City could turn Auburn Street into 33rd TIF district

By Jim Hagerty
Staff Writer

Rockford aldermen are considering turning one of the city’s most blighted areas into its 33rd TIF district, according to talks at a special Tuesday, Feb. 18, meeting of the Rockford City Council.

The new TIF (Tax Increment Financing) district would cover the Auburn Street area, from Day to Kilburn avenues, in the Seventh Ward. There, the vacant Amerock building is flanked by other distressed properties that continue to bring the area down.

By making Auburn a TIF district, leaders say the area would again be desirable for existing and future businesses.

“I think the businessmen on Auburn, especially Auburn Street businessmen (are) going to be very, very pleased,” Ald. Ann Thompson-Kelly, D-7, told reporters outside Council Chambers.

The council could vote on the matter as early as next week.

Meant to increase property values, TIFs can leave an area with even more blight and disastrous consequences if they fail to pay off. So is the case for almost all of Rockford existing TIF districts.

Of the city’s 32 TIFs, 27 decreased in value last year. That means Rockford taxpayers could be on the hook for more than $7 million in losses when property value are sorted out.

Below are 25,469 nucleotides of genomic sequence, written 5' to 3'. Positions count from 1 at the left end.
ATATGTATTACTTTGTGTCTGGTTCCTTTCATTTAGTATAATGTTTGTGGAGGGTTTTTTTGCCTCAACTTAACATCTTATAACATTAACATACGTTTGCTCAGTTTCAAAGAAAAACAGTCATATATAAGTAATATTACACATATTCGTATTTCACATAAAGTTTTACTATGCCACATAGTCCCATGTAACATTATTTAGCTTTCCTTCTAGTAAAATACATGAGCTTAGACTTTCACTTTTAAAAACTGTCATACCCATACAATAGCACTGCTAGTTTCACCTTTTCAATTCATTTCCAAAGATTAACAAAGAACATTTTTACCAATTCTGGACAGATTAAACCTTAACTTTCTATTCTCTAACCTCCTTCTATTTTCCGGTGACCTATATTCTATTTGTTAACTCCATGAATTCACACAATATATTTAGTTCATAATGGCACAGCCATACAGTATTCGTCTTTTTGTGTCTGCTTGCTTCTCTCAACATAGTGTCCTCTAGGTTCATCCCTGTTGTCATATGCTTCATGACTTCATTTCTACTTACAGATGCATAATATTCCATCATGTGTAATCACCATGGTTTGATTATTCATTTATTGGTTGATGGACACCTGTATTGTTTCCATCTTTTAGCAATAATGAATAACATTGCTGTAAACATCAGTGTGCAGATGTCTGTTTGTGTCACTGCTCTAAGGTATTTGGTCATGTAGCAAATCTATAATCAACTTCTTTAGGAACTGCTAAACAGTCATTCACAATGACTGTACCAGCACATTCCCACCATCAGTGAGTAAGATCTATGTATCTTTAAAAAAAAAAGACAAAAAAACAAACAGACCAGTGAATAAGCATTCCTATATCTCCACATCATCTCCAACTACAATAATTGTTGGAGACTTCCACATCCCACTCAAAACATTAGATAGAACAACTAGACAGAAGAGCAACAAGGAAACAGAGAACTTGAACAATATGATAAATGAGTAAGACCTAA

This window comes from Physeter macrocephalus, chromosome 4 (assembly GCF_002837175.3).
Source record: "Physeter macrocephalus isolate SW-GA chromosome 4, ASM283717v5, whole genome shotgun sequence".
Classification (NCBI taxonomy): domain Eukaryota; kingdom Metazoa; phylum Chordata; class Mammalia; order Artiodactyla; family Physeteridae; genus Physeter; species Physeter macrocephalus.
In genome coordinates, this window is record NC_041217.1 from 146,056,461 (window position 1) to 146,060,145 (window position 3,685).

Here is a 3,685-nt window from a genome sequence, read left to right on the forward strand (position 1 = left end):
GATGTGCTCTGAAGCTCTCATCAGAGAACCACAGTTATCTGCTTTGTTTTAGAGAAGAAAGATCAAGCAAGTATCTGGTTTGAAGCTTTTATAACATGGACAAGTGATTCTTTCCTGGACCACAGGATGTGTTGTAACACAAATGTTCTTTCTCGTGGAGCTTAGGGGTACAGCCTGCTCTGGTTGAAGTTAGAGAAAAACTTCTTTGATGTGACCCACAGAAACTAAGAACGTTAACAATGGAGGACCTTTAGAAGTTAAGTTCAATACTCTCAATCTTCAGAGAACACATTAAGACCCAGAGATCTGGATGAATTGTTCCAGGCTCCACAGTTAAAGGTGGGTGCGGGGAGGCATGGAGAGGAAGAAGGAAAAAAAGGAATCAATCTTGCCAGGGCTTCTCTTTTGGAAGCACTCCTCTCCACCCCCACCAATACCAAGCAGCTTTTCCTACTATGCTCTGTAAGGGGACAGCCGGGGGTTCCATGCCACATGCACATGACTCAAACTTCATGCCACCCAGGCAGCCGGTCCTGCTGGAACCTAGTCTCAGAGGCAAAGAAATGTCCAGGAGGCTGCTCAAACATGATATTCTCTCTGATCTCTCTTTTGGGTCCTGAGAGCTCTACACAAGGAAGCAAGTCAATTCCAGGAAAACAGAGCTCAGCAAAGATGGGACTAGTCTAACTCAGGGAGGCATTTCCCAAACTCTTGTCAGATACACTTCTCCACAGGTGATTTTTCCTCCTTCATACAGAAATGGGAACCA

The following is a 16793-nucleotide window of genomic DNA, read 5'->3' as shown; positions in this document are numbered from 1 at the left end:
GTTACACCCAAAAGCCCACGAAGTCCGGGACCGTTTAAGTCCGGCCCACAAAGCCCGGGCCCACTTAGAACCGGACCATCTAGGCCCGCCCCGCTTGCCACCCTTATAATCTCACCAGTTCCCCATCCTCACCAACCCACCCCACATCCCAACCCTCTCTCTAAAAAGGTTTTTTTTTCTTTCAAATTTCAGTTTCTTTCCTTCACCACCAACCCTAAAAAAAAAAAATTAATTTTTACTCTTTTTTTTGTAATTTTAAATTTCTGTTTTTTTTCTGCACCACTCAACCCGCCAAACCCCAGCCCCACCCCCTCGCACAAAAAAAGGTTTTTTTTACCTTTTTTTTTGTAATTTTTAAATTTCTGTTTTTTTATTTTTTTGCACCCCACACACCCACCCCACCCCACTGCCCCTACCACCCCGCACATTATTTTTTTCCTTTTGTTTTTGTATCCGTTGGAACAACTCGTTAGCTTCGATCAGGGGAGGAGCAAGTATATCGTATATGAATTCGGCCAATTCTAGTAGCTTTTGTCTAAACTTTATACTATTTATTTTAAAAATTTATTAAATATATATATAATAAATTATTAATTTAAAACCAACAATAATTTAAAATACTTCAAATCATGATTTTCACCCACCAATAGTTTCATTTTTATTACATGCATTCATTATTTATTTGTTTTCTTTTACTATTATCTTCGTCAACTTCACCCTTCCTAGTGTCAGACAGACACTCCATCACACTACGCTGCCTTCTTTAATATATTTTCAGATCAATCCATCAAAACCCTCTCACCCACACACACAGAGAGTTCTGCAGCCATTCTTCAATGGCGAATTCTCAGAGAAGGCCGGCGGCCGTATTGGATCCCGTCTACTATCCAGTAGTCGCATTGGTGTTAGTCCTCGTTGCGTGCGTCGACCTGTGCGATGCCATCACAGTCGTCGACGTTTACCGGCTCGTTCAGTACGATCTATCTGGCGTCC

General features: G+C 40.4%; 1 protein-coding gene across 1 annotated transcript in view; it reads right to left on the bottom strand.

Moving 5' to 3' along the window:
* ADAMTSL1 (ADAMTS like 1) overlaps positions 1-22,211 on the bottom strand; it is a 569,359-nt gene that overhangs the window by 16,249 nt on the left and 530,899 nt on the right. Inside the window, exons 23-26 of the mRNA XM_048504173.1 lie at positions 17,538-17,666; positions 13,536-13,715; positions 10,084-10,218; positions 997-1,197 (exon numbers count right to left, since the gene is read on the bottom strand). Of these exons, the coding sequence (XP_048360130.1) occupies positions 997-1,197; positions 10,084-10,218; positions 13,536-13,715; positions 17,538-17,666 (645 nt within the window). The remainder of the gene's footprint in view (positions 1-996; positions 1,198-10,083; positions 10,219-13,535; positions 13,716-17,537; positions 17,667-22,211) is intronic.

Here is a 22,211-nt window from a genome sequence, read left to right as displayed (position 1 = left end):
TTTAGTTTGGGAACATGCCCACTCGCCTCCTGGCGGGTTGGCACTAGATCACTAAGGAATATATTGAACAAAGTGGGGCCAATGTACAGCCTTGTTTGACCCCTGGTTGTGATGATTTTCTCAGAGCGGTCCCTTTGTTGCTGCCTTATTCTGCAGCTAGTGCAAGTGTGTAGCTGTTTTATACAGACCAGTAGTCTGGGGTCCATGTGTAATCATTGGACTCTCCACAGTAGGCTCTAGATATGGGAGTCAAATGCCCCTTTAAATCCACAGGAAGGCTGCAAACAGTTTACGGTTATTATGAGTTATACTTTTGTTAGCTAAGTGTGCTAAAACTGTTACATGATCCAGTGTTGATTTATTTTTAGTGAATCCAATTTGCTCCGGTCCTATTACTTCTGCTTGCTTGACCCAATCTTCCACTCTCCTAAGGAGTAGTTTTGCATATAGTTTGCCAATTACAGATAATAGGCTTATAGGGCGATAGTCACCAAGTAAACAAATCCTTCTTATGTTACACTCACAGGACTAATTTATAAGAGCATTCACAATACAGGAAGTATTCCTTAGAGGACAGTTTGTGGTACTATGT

While losses be attributed to declines in real estate values throughout the state, Thompson-Kelly said key buildings in her ward could spark growth and create jobs.

The Amerock building, at Central and Auburn, could anchor the 33rd TIF district, aldermen said.

In a TIF district, a municipality lends against projected increases in real estate tax revenue on properties before they are redeveloped. Funds are distributed to property owners within the district to finance improvements. As redevelopment occurs and values increase, the difference between the original tax revenue and new revenue generated after properties are improved, represents the Tax Increment. In short, a municipality recoups its investment in a TIF project by capturing the Tax Increment.

When property values fail to increase in spite of redevelopment, cities often turn to taxpayers to recover the losses.

The Rockford City Council meets every Monday in Council Chambers, inside City Hall. This week, aldermen convened Tuesday, as all government offices were closed Monday, Feb. 17, in honor of Presidents Day.

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